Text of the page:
Under a vanilla sky, in a dusty, open field, a small group of children no older than 10 kicks around a soccer ball. It’s a typical scene in Bab El Oued, a bustling neighborhood of Algiers. On closer inspection, however, the ball reveals itself to be nothing more than a big clump of sticky tape. It is bundled together and tossed around to the delight of the laughing girls and boys, oblivious to their underprivileged environment. “Those years in Algeria were some of the best of my life,” says Sofia Boutella from her home in Los Angeles. With two films scheduled for a summer release – The Mummy in June and Atomic Blonde in July – it’s difficult to imagine any one of the dancer-turned-actor’s 35 years to be anything short of extraordinary.


In a tone that is borderline blasé, Boutella tells me that she is gearing up to embark on her first international press tour for The Mummy, along with her co-stars Tom Cruise and Russell Crowe. The trailers for the film feature the usual explosion scenes and run-for-your-life sprints associated with action star Cruise. Boutella plays the headline role of the mummy, Princess Ahmanet. Thousands of years ago, the princess was chosen to be Egypt’s next queen – but her ambition got the better of her, and she was buried alive. Resurrected as “the mummy,” Boutella’s character is a tornado of fury. Her ghost roars through the wind, menacing entire cities; her athletic body breaks through chains; her eyes flicker with feral emotion – mostly hate and vengeance. In other words, don’t expect Boutella to play a lifeless prop in bandages. It’s not her first brush with Egyptian role-play, either: in 2012, she was a principal backup dancer for Madonna’s Cleopatra-themed Super Bowl halftime show. “I stopped dancing because I wanted to dedicate everything to acting,” says Boutella. Another reason, perhaps, is that she already twirled her way to the pinnacle of success as a dancer in the entertainment industry. With even Michael Jackson and Madonna reportedly fighting over her to perform in their respective tours, there were little to no challenges left for her to overcome.


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Meet Sofia Boutella, the new Mummy

‘It was important to me that this character had a backstory, you know?’



Trained as a dancer with a long résumé in music videos, actress Sofia Boutella has exploded on to the blockbuster scene in the last few years with scene-stealing roles in Kingsman: The Secret Service and Star Trek Beyond. Boutella’s got a pair of high-profile roles this summer. In Atomic Blonde, she shares a steamy scene with Charlize Theron. Expect less steam, and much more immortal terror, in The Mummy, the Universal reboot of its iconic undead monster. Boutella plays Princess Ahmanet – the first time that the 85-year-old franchise has featured a female character in the title role. The actress talked to EW for our Summer Movie Preview about the roots of Ahmanet’s rage and the research that went into the role.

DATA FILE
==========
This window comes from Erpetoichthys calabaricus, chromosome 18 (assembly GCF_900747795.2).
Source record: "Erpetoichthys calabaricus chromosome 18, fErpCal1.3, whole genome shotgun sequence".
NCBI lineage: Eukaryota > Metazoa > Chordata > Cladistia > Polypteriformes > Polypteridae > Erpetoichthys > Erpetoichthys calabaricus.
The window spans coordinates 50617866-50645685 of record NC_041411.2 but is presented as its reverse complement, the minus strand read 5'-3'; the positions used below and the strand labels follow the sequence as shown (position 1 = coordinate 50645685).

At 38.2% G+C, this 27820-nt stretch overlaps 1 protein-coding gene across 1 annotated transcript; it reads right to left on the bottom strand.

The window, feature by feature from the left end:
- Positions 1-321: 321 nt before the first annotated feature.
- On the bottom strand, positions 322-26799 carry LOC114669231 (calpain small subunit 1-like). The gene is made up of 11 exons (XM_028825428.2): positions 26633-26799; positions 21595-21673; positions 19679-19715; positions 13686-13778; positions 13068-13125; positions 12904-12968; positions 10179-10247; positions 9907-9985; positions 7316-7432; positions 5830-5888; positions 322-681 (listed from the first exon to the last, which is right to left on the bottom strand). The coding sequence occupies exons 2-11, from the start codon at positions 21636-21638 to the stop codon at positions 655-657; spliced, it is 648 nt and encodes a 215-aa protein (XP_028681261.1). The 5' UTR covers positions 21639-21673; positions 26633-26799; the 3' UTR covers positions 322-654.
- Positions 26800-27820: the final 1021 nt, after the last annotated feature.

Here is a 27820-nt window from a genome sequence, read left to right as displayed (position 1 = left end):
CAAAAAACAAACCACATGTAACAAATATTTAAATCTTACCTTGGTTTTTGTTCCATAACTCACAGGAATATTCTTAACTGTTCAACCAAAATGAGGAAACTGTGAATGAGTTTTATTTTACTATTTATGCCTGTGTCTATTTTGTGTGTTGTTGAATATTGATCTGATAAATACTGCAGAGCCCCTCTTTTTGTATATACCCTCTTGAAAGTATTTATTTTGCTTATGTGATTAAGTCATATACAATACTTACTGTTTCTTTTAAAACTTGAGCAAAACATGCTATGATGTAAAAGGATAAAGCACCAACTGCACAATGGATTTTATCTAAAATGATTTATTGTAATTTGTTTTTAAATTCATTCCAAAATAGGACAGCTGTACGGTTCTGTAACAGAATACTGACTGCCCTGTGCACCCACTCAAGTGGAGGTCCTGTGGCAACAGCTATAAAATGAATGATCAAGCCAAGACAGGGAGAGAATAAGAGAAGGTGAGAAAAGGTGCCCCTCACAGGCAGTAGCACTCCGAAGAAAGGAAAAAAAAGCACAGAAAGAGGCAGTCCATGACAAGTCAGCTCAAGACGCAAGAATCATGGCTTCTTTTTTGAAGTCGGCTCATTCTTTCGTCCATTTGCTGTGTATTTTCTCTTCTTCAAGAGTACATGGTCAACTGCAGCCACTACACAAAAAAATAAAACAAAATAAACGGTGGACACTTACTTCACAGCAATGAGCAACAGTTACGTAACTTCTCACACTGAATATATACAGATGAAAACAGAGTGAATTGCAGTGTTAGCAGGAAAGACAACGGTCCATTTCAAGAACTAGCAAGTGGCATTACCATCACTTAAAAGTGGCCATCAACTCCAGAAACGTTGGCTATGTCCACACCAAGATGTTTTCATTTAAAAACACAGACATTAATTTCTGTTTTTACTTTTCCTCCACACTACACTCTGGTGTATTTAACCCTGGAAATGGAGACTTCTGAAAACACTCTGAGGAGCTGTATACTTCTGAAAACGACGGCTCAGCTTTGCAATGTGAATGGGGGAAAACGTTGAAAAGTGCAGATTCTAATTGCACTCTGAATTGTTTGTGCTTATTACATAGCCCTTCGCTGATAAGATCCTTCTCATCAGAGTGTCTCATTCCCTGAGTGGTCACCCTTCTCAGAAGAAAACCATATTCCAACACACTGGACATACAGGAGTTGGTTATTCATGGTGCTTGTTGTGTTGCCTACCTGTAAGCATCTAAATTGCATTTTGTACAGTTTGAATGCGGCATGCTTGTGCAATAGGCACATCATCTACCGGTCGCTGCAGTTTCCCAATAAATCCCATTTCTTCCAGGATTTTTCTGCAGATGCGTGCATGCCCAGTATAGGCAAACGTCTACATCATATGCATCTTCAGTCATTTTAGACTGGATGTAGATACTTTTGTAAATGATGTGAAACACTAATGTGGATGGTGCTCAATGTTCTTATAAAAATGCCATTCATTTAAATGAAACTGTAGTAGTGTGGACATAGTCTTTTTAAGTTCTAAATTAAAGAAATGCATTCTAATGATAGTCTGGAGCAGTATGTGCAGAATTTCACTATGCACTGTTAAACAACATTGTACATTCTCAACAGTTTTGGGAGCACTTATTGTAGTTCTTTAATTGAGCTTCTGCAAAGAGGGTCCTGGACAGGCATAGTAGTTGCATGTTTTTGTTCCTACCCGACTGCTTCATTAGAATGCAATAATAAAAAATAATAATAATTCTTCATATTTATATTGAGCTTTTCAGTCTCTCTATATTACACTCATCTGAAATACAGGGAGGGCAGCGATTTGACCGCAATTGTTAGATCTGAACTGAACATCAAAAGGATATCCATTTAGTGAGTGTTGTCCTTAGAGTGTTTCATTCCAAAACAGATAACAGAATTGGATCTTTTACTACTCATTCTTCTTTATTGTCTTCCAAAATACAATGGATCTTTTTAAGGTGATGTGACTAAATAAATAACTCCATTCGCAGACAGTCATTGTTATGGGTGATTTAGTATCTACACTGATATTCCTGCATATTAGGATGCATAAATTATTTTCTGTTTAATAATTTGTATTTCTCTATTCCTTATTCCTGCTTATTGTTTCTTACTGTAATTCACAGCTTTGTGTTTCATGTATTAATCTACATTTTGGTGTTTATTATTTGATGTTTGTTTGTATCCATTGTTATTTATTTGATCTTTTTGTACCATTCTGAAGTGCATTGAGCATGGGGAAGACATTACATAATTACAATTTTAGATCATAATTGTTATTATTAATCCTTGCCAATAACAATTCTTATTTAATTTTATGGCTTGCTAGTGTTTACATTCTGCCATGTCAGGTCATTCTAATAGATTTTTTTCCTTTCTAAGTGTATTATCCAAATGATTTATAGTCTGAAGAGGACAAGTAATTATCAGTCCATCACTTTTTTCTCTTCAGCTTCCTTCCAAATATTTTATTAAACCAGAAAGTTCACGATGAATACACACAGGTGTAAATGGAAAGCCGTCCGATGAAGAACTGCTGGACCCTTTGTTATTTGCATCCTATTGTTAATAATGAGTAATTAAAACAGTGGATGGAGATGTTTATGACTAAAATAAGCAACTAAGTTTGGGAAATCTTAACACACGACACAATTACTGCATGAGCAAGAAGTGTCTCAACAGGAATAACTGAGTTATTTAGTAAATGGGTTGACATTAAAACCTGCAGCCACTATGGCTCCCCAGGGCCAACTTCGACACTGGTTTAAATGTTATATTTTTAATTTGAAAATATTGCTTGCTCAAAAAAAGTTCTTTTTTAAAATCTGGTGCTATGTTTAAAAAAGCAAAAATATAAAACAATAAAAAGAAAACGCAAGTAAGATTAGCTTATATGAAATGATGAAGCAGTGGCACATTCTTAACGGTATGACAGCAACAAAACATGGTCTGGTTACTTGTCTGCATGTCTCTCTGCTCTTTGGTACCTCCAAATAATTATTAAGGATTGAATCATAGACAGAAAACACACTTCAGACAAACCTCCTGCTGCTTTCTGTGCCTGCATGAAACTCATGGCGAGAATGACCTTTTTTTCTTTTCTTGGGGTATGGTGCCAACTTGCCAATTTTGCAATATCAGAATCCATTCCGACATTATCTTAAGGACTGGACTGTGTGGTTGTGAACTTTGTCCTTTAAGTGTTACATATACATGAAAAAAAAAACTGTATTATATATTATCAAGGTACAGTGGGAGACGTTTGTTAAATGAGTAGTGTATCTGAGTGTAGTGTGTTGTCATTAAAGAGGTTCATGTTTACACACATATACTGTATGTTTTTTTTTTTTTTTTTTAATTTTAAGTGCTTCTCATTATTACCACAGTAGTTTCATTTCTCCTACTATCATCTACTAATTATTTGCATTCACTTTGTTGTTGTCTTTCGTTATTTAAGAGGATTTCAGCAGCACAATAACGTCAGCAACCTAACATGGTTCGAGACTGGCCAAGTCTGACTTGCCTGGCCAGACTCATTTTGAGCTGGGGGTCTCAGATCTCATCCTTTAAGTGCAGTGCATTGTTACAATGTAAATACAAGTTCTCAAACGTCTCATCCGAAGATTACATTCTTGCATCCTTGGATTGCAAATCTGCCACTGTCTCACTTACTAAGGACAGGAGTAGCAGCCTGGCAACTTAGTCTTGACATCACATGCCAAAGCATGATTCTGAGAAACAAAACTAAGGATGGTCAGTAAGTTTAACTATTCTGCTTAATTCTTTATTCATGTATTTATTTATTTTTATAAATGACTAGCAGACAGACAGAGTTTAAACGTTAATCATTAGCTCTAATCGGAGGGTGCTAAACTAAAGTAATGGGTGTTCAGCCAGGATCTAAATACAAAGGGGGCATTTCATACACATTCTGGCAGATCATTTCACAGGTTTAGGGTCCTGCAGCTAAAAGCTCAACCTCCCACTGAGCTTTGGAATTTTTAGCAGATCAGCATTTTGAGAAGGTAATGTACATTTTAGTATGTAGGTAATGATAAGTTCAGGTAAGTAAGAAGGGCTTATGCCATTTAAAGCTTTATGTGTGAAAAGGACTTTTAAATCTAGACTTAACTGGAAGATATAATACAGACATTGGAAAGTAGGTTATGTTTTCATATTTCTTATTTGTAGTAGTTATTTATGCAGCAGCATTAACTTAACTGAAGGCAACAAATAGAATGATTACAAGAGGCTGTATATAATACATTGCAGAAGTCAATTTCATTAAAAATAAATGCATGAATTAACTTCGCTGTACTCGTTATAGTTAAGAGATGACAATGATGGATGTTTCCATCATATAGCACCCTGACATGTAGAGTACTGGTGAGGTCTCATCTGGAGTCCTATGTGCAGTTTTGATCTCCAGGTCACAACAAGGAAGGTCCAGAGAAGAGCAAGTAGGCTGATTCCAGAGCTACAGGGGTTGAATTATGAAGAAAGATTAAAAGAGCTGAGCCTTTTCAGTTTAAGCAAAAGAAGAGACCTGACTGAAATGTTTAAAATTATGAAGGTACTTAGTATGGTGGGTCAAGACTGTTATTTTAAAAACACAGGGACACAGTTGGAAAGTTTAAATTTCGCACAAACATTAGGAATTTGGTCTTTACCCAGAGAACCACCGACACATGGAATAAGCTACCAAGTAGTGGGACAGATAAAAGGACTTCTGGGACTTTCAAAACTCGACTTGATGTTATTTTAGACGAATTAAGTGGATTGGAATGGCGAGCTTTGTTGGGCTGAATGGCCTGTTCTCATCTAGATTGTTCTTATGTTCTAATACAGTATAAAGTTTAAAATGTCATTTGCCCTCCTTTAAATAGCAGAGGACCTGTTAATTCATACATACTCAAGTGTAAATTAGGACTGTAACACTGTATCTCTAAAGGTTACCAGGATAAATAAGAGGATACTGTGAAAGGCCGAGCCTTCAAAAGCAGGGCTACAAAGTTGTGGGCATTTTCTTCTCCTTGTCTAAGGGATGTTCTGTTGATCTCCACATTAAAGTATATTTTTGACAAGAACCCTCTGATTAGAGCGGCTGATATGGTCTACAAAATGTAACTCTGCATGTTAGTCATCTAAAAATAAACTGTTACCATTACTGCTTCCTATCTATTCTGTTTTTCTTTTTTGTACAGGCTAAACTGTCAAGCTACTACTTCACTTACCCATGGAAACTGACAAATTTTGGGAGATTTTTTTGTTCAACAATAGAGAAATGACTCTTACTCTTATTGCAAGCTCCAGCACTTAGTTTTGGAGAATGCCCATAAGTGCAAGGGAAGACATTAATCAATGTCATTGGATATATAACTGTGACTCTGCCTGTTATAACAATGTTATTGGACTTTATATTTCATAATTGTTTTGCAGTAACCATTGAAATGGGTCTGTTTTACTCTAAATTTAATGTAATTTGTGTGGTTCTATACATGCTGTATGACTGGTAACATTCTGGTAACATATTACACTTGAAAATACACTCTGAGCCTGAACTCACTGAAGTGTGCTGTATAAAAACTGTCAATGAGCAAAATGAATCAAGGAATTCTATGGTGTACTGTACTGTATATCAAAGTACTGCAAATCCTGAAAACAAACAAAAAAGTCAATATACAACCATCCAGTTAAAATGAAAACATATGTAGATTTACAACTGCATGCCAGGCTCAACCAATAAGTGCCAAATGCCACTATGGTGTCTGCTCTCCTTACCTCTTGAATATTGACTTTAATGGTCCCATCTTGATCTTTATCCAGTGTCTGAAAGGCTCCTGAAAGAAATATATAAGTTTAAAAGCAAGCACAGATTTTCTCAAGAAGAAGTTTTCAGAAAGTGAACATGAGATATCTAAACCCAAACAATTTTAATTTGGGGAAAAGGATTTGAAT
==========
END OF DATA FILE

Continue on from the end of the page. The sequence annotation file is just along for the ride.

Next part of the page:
ENTERTAINMENT WEEKLY: Can you tell us a little bit about your character’s backstory?

SOFIA BOUTELLA: I’m an Egyptian princess who is promised to become Pharaoh, and is deceived by her father. He removes that promise from her because he has a child, and the child is a son. Having nothing to lose, she summons the wrong god, in order to get what she wanted, that power that will give her what she was promised. She’s put aside for a very long time because she became dangerous. In modern times, she comes back, to go after what she was promised to receive, to begin with.


Given that motivation, her actions seem a little more justified than the typical monster-movie villain.

It was important to me that this character had a backstory, you know? It’s the first time that you see a female Mummy. She can’t be just a monster walking around scaring people. There needs to be something significant her shining through. To explore that psychology in her, what happened to her as a woman: Being deceived, because there’s a boy who comes into the picture all of a sudden.


So what’s it like to be buried in a coffin?


It felt very claustrophobic. I couldn’t move on my own. I had to be moved from the table where they were wrapping me to the coffin. I’d never felt like that before. It felt really real. It’s truly intimidating. It made me feel not that great, to be honest! [laughs] I couldn’t talk, too. Very oppressing!


What kind of research did you do for getting into the character? Did you watch the past Mummy movies?

I did watch the 1932 one. I’ve seen it in the past when I was little, but I wanted to see it again, to look at what Boris Karloff did. I researched a lot about Egyptian mythology and Egyptian civilization. I researched kings and queens: How they would carry themselves, how they were painted and portrayed. I needed to get inside of Ahmanet, and I needed to find that rhythm.


When you’re powerful like that, especially in the time, respect was approached differently. People used to respect royalty to an insane extent that doesn’t exist nowadays. These people never shouted. They never moved, really. Their effort was minimum. They were the most powerful people, but they were just calm.


The Mummy will introduce audiences to a new cinematic universe focused on the Universal monsters. I don’t want to get into spoiler territory, but would you want to explore this character further in another movie?


Yes, of course! I really love her. I enjoyed exploring every aspect of her. I think she’s a complex character. Her story, and where she comes from, is really interesting to play.


The Mummy is out June 9.